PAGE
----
The tapeworm-zombies do lead to some terrifying zombie apocalypse scenes, and there’s a lot of other horror elements in here to enjoy, from human experimentation to shades of Doctor Frankenstein. And as the situation gets more and more dire, Sal’s race to figure out what the hell is happening and how she can stop it is compelling.
But it’s also obvious. Really, really obvious. It’s obvious what’s going on. It’s obvious what’s happening to Sal. It’s obvious what the final “shock twist” will be about 50 pages in. And the obviousness just makes it all feel too neat, too predictable. How can horror be scary if we know the answers several hundred pages before they come up?
Worse, the “shock twist” is the only resolution we get in the book. Parasite is the first in a trilogy, and it really doesn’t stand alone. Book 1 is basically characters figuring out what’s going on, with the assumption that most of the action will come later. But having characters reach a conclusion doesn’t really make for a satisfying plotline. If I read a 500 page novel, I want to feel like I’ve got somewhere by the end of it, but I kind of felt like I’d just been dawdling up to the start line. If the other books in the series were out, I might feel differently, but as it stands, I just walked away from the book with a strong feeling of dissatisfaction.
Of course, there’s a lot to commend Parasite from a feminist fiction perspective. Diversity is the name of the game. A female protagonist, female friendship, casual inclusion of gay marriage and a bisexual character and lots of racial diversity… it really can’t be faulted there. But unfortunately, the plot just doesn’t measure up.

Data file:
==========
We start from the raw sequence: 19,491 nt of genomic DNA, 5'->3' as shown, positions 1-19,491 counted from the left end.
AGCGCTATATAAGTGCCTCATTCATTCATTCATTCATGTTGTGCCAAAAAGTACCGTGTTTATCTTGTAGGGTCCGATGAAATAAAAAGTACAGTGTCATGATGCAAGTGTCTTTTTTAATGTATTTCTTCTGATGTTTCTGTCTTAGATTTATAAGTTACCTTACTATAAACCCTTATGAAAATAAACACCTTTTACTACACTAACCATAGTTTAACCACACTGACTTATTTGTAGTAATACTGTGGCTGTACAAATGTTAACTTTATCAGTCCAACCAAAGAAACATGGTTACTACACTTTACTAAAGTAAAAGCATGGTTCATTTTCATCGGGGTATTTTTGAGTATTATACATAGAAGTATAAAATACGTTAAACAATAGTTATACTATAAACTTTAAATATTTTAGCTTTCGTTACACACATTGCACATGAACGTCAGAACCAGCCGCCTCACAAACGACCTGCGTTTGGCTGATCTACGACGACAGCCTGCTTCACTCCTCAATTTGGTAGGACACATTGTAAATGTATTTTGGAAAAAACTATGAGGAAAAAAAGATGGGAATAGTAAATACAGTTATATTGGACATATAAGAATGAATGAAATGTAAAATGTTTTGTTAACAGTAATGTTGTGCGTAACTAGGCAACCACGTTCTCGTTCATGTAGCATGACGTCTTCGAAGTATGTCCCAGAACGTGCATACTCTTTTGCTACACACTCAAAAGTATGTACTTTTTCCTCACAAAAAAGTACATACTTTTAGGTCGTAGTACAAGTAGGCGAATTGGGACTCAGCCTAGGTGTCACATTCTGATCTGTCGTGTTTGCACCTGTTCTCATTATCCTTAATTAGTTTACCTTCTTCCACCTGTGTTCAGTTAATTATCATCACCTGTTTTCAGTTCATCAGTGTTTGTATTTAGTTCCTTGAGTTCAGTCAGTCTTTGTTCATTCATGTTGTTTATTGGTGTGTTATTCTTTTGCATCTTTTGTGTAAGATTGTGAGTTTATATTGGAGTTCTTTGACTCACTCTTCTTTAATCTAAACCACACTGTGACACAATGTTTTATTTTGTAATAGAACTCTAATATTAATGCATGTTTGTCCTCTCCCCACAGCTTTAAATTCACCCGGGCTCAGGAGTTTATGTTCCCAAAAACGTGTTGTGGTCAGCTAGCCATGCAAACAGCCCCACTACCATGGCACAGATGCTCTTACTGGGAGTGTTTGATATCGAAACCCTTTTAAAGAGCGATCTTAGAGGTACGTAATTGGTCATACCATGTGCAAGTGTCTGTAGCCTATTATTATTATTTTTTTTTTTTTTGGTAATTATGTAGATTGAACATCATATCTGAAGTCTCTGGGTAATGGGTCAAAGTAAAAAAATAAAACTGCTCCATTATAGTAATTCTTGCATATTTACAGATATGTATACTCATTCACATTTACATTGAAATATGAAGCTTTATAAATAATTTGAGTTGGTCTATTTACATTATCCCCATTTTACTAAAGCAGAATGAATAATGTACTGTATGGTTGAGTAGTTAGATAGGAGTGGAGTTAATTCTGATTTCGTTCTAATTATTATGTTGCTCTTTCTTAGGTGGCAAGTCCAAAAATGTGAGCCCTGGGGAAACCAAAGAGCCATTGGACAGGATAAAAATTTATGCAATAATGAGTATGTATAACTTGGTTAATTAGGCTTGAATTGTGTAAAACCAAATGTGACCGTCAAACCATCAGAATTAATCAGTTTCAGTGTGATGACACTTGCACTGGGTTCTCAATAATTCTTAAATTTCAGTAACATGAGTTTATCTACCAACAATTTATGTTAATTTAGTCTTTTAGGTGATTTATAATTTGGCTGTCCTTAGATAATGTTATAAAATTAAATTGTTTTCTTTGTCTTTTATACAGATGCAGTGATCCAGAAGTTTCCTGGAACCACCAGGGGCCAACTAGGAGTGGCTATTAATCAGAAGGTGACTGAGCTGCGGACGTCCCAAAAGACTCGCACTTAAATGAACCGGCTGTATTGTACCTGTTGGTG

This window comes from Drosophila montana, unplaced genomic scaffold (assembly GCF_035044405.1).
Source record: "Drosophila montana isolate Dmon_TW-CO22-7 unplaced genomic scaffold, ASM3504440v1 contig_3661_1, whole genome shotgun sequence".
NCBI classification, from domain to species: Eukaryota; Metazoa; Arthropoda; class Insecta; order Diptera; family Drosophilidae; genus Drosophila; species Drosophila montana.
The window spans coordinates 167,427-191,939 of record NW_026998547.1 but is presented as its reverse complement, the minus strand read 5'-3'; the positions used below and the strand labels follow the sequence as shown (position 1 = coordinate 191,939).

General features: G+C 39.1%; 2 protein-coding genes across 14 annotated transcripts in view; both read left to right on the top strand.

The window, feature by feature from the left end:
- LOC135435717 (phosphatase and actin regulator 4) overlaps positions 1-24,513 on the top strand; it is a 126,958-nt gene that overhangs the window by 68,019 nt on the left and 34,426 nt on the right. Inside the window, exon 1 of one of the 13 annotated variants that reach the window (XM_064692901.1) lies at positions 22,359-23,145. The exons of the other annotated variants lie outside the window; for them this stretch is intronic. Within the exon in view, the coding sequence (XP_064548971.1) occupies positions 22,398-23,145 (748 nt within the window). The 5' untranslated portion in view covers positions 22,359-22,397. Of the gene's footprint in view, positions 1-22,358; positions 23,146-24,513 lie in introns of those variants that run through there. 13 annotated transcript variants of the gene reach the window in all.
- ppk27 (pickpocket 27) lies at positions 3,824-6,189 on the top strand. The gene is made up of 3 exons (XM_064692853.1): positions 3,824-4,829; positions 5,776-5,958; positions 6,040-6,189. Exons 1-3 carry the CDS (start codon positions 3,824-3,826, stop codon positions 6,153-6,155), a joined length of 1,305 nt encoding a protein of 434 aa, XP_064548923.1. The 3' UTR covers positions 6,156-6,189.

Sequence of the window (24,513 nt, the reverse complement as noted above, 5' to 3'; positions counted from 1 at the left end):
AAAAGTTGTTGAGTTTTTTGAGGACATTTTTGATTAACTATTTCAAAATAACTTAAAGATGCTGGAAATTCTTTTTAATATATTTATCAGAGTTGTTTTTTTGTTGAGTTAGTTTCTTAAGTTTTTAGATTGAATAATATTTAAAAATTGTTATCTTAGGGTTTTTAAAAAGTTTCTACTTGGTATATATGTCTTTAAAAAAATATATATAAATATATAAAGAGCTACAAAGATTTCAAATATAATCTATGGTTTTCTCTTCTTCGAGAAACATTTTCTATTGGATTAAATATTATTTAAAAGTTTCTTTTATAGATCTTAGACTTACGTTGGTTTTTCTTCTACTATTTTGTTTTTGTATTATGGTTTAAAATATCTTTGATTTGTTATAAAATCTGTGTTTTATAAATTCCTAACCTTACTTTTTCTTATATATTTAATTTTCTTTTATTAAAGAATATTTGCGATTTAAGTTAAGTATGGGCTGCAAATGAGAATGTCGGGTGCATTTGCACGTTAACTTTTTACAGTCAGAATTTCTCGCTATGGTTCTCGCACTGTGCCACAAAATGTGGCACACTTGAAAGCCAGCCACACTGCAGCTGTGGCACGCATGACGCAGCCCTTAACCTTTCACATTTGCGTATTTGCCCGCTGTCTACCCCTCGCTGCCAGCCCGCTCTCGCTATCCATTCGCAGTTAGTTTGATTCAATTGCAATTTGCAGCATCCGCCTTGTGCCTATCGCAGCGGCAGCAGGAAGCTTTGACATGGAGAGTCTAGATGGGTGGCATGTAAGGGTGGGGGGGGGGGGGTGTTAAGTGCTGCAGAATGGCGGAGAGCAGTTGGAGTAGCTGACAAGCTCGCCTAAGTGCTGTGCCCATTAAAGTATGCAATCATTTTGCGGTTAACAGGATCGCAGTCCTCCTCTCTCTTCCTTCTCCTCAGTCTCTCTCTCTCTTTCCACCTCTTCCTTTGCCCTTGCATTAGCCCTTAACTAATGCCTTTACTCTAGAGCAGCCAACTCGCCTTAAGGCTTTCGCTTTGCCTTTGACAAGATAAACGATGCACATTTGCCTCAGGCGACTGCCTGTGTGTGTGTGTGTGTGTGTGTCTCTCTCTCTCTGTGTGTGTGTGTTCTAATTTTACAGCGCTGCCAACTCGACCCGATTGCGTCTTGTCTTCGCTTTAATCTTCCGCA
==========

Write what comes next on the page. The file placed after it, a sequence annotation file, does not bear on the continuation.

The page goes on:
Parasite is an enjoyable light read, as long as you don’t expect too much from it… and as long as you don’t mind that no resolution is currently in sight.
Beauty and the Beast is the ultimate “not like other girls” Disney movie.
Make no mistake, the animation and the music are gorgeous, Belle is a great character, and the dynamic between Belle and Gaston gives us some interesting scenes. But although Belle is intelligent and ambitious and wanting adventure, she’s explicitly set up as being different because of it. She doesn’t fit in, because nobody else she knows could possibly also like reading, or dreaming, or want their life to come to something.
The BBC have released their official promo image for the new season of Doctor Who. Although it’s nowhere near as controversial as last season’s “unconscious Amy” promo picture, the image has come under fire for reflecting the continuing sexism in Moffat’s Doctor Who.
Which begs the question: do promotional images really matter? They’re not stills from the show. They’re marketing tools, and as such, they might not even properly reflect the content of the show. They’re single images, a different medium from whatever they’re representing. How can we criticize something based on that?
But they do matter, precisely because they’re marketing tools. A promo pic is designed to represent the spirit of the show in a single memorable image, so that people get a sense of what it’s about and hopefully get excited to watch it. The promo pics might not always be entirely accurate, if there’s disagreement between the marketing department and the show creators, but they are supposed to represent the spirit of the show in a way that appeals to the masses.
And in television, they usually reflect this pretty well. Every year, Downton Abbey‘s promo pic is of the whole cast standing in front of Downton, telling us (accurately) that this is an ensemble show, set in a country house in the 1910s and 20s. Orange and the New Black, meanwhile, has had two different approaches to promo pics. The image for the first season focused on Piper, dressed in orange, in the middle of the other girls, who are less noticeable in grey. In contrast, in the second season promo pictures, Piper’s just one face in the group, showing that she’s now less important, and that the show has become a true ensemble. In Sleepy Hollow‘s image, Ichabod and Abby are center stage, glaring into the camera, with a couple of secondary characters in the background, and the creepy misty woods declaring that this is a horror show. And on and on and on. Promo pictures have a message. They are designed to represent the show.